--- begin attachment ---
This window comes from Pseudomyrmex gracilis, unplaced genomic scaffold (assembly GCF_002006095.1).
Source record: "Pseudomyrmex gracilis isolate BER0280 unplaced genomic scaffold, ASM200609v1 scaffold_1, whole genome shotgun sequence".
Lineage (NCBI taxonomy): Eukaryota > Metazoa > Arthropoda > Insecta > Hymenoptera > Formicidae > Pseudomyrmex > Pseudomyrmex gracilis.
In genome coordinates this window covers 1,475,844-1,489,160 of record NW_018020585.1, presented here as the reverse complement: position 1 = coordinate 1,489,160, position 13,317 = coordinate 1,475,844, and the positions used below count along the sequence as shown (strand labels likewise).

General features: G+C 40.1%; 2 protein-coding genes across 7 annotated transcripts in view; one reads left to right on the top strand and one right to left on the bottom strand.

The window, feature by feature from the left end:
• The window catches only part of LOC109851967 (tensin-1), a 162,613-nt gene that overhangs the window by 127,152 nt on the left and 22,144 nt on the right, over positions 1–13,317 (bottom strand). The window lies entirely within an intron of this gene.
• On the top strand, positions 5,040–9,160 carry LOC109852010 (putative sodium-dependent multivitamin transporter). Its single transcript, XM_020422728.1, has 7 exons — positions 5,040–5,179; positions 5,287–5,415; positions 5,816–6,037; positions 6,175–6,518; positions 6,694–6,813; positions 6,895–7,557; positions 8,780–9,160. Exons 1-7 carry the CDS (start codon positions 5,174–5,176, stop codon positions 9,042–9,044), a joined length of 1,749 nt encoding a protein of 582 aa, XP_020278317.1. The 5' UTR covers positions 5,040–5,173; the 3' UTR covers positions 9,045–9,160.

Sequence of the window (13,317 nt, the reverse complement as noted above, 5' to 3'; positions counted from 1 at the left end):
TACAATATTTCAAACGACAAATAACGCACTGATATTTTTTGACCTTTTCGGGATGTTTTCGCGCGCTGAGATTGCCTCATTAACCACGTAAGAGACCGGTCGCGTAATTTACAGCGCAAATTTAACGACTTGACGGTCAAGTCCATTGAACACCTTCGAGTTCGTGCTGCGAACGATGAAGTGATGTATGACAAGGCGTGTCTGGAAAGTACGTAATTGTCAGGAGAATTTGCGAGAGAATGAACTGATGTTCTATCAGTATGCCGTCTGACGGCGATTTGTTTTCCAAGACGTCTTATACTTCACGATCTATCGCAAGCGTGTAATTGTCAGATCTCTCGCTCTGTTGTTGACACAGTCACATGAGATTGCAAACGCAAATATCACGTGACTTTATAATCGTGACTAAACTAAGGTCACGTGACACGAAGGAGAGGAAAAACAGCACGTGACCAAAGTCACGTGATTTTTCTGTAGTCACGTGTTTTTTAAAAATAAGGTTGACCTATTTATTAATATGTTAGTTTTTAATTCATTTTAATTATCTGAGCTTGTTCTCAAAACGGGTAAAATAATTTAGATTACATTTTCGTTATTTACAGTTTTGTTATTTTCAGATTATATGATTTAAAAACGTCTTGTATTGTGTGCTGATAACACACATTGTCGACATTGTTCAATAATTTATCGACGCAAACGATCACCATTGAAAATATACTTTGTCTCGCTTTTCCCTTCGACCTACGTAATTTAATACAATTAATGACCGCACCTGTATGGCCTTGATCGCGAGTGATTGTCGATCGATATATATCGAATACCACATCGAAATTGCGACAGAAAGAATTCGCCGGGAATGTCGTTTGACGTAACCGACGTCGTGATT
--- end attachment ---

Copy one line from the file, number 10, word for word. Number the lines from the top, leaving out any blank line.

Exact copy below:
TACAATATTTCAAACGACAAATAACGCACTGATATTTTTTGACCTTTTCGGGATGTTTTCGCGCGCTGAGATTGCCTCATTAACCACGTAAGAGACCGGTCGCGTAATTTACAGCGCAAATTTAACGACTTGACGGTCAAGTCCATTGAACACCTTCGAGTTCGTGCTGCGAACGATGAAGTGATGTATGACAAGGCGTGTCTGGAAAGTACGTAATTGTCAGGAGAATTTGCGAGAGAATGAACTGATGTTCTATCAGTATGCCGTCTGACGGCGATTTGTTTTCCAAGACGTCTTATACTTCACGATCTATCGCAAGCGTGTAATTGTCAGATCTCTCGCTCTGTTGTTGACACAGTCACATGAGATTGCAAACGCAAATATCACGTGACTTTATAATCGTGACTAAACTAAGGTCACGTGACACGAAGGAGAGGAAAAACAGCACGTGACCAAAGTCACGTGATTTTTCTGTAGTCACGTGTTTTTTAAAAATAAGGTTGACCTATTTATTAATATGTTAGTTTTTAATTCATTTTAATTATCTGAGCTTGTTCTCAAAACGGGTAAAATAATTTAGATTACATTTTCGTTATTTACAGTTTTGTTATTTTCAGATTATATGATTTAAAAACGTCTTGTATTGTGTGCTGATAACACACATTGTCGACATTGTTCAATAATTTATCGACGCAAACGATCACCATTGAAAATATACTTTGTCTCGCTTTTCCCTTCGACCTACGTAATTTAATACAATTAATGACCGCACCTGTATGGCCTTGATCGCGAGTGATTGTCGATCGATATATATCGAATACCACATCGAAATTGCGACAGAAAGAATTCGCCGGGAATGTCGTTTGACGTAACCGACGTCGTGATT